Gardeners World episode 2 2002

Gardeners World episode 2 2002

Gardeners World episode 2 2002: As spring approaches, Alan Titchmarsh show us how to propagate Delphinium and ferns, Rachel De Thame finds hospitable hosts for clematis and Chris Beardshaw triumphs over clay soil.



Gardening show packed with good ideas, tips, advice from experts and timely reminders to get the most out of your garden, whatever its size or type.


Gardeners World episode 2 2002



Renowned for their clear colours and commanding presence, delphiniums are possibly the ultimate early summer perennial and there are plenty of varieties to choose from. For later flowers, try the annuals (Consolida or larkspur), which are less tall.

Delphinium is a genus of about 300 species of perennial flowering plants in the family Ranunculaceae, native throughout the Northern Hemisphere and also on the high mountains of tropical Africa. The genus was erected by Carl Linnaeus. All members of the genus Delphinium are toxic to humans and livestock.[2] The common name “larkspur” is shared between perennial Delphinium species and annual species of the genus Consolida. Molecular data show that Consolida, as well as another segregate genus, Aconitella, are both embedded in Delphinium.

The genus name Delphinium derives from the Ancient Greek word δελφίνιον (delphínion) which means “dolphin”, a name used in De Materia Medica for some kind of larkspur. Pedanius Dioscorides said the plant got its name because of its dolphin-shaped flowers.


Low-maintenance and tolerant of a wide range of soil conditions, ferns complement any shade plant combination. From tiny specimens grown in walls to the royal fern at six feet tall, there’s room for ferns in every sized garden.

Most ferns are easy to grow and will thrive in any moist, well-drained, shady site in well-dug, humus-rich, neutral to alkaline soil. However, those such as the royal fern Osmunda regalis, require neutral to acid soil.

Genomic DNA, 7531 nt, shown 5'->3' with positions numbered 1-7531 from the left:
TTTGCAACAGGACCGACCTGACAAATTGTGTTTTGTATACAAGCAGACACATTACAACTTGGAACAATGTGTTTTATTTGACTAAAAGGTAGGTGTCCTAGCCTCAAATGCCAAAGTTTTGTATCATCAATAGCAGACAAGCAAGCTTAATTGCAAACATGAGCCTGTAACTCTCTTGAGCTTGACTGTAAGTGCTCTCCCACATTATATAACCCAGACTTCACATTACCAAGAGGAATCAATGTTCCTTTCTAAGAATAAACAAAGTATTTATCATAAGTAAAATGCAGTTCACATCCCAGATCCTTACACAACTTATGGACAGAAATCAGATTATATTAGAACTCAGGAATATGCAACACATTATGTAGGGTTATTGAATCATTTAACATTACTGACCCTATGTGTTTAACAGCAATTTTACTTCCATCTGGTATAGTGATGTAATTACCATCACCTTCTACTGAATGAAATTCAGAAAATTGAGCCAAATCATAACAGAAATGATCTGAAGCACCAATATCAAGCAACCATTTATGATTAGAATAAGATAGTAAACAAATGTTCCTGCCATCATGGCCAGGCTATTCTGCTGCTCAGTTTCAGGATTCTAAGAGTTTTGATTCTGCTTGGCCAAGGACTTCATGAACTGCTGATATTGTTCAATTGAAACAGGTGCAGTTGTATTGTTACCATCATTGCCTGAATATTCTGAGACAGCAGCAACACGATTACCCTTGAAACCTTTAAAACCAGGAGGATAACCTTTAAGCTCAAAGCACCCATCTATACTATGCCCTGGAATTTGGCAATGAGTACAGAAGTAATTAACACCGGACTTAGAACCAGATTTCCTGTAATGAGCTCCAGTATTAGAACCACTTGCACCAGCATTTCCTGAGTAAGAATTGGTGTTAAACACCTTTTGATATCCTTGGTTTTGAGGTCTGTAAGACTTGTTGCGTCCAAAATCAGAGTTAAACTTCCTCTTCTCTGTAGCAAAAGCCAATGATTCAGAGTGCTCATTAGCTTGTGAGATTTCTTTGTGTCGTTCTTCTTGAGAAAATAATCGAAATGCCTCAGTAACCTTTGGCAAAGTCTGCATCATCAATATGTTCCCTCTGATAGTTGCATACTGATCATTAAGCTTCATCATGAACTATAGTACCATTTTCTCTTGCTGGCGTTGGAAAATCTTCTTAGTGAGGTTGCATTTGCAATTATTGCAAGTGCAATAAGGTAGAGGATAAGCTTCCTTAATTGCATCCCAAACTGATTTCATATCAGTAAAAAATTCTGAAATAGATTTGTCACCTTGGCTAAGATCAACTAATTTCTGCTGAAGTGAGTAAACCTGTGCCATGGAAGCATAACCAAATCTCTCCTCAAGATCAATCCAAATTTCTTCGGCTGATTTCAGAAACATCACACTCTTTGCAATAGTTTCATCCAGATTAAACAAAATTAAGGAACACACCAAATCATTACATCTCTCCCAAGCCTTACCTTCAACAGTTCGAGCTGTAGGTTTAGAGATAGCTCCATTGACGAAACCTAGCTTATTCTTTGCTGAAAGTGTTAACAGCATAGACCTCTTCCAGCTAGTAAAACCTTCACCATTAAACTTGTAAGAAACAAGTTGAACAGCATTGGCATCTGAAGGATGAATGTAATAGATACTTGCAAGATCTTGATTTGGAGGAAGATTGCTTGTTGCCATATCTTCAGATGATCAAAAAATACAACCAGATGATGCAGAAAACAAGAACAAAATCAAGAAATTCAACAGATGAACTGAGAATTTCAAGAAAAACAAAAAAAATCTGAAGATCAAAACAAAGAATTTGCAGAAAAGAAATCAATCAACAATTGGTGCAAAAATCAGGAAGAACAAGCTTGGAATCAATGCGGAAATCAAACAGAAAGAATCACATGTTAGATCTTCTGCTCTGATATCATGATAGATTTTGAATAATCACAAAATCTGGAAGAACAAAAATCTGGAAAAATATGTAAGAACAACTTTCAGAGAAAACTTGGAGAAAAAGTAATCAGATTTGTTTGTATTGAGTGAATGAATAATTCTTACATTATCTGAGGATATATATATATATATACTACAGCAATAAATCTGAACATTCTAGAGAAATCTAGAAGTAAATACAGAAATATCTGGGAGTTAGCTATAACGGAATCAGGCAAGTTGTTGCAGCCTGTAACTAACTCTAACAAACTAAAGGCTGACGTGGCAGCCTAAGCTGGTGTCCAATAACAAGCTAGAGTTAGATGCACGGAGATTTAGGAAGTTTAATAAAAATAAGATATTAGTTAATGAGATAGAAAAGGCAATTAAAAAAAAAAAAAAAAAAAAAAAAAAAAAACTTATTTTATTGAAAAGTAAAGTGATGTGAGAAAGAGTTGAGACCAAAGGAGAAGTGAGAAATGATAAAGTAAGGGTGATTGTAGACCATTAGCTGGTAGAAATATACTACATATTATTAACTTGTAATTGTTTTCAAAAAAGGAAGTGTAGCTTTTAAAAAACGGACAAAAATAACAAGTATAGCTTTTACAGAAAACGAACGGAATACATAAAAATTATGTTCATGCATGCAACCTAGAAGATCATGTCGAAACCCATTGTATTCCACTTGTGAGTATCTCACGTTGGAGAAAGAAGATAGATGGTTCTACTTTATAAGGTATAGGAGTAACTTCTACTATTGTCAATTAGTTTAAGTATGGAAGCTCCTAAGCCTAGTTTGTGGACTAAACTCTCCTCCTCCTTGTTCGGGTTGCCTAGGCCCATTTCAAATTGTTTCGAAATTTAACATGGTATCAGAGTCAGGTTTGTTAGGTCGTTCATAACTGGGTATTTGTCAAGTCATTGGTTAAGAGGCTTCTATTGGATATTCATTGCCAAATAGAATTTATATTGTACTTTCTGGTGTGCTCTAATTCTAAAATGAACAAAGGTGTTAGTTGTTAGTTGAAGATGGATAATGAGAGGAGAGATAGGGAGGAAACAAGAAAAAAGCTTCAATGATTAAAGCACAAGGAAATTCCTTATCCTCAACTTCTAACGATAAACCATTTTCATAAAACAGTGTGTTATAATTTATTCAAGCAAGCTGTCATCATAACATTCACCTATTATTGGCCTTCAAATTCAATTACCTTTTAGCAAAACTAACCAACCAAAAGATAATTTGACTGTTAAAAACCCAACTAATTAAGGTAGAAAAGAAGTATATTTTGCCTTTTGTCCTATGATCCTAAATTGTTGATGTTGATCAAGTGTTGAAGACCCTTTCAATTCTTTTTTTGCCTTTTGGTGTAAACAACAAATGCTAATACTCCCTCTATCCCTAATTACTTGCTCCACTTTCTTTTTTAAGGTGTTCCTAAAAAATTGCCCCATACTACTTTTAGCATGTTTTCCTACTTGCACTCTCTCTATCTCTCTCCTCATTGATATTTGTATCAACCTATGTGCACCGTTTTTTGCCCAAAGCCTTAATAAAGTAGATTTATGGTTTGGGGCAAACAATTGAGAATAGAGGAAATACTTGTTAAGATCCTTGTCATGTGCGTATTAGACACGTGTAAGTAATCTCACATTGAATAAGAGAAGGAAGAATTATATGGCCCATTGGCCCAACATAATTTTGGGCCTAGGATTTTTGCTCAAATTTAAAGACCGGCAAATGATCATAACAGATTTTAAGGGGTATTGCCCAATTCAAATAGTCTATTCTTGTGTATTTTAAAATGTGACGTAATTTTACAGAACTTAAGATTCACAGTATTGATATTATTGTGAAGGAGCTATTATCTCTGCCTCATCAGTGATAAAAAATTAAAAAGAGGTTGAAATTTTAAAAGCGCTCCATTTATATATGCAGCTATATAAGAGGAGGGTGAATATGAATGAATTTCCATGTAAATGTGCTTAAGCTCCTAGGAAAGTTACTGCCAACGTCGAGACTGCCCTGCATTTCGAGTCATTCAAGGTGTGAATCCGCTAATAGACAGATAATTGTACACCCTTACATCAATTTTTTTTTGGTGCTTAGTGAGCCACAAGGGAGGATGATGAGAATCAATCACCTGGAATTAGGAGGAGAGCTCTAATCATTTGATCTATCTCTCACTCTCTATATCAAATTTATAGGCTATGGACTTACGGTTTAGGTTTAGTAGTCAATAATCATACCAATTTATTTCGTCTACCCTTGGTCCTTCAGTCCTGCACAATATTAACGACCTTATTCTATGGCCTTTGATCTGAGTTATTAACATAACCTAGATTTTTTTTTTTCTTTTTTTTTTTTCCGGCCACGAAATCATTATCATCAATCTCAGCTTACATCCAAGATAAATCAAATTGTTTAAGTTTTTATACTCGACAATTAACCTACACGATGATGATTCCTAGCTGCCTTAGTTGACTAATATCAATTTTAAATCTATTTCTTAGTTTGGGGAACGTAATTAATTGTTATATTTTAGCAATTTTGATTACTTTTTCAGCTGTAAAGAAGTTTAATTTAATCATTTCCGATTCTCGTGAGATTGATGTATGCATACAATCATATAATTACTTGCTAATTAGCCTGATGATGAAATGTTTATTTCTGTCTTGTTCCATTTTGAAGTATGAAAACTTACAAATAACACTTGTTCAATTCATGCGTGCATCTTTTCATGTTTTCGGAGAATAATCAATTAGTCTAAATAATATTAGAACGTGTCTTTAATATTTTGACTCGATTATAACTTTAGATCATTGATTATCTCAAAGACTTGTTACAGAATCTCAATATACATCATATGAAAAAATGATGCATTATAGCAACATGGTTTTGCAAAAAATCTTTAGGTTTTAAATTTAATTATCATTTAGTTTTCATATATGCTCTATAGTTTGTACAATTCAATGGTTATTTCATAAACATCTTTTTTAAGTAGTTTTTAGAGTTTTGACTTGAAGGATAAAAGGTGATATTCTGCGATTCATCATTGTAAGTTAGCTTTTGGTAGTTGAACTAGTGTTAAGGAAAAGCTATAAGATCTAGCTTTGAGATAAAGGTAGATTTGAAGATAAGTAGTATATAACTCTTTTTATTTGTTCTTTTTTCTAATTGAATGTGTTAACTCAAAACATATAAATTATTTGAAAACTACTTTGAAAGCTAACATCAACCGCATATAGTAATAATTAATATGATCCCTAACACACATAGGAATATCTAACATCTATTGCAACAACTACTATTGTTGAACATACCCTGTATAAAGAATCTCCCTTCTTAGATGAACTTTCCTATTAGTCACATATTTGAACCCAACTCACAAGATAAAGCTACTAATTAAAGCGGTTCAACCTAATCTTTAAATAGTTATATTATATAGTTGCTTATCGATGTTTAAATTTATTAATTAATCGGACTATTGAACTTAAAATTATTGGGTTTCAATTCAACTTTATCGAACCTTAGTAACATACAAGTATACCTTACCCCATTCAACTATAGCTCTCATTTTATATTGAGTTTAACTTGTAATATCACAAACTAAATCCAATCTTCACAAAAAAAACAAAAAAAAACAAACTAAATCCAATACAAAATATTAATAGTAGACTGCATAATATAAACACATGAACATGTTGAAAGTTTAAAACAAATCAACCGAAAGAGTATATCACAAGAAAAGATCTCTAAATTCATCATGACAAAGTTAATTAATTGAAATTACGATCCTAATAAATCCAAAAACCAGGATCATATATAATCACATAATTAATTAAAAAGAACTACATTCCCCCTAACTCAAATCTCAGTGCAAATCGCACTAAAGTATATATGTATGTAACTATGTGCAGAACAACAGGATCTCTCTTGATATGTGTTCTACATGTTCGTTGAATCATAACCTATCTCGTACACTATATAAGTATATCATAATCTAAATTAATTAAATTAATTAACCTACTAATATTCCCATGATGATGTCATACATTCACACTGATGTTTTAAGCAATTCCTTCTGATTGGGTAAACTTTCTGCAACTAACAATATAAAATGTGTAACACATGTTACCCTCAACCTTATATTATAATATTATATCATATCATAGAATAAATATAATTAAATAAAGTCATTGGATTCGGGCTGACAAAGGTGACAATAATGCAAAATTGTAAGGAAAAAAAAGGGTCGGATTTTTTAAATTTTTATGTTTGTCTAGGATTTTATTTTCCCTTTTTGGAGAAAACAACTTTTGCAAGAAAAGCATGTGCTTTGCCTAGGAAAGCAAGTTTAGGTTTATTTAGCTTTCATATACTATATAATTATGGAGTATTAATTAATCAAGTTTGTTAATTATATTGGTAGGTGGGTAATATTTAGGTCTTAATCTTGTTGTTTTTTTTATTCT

Ferns do not usually require feeding when planted in the open garden, but mulches such as well-rotted farmyard manure will condition the soil and give a boost to growth. Where soil conditions are particularly poor a well-balanced fertiliser, such as Growmore or fish, blood and bone can be added in spring. Water when necessary, but apply to the roots and not directly to the fronds or crown as this can encourage rot.

Ferns make good companions for other hardy perennials in containers. Use a mix of 3 parts peat-free multipurpose compost, 1 part John Innes No 3, and 1 part gritty sand by volume. When first potting the ferns, incorporate a controlled–release fertiliser. The following year use a general fertiliser such Miracle-Gro during the growing season.

Clay soils

Soils rich in fine clay particles are called ‘heavy soils’ and, although hard to manage, are also potentially very fertile when treated in the right way.

Clay is a finely-grained natural rock or soil material that combines one or more clay minerals with possible traces of quartz (SiO2), metal oxides (Al2O3 , MgO etc.) and organic matter. Geologic clay deposits are mostly composed of phyllosilicate minerals containing variable amounts of water trapped in the mineral structure. Clays are plastic due to particle size and geometry as well as water content, and become hard, brittle and non–plastic upon drying or firing. Depending on the soil’s content in which it is found, clay can appear in various colours from white to dull grey or brown to deep orange-red.

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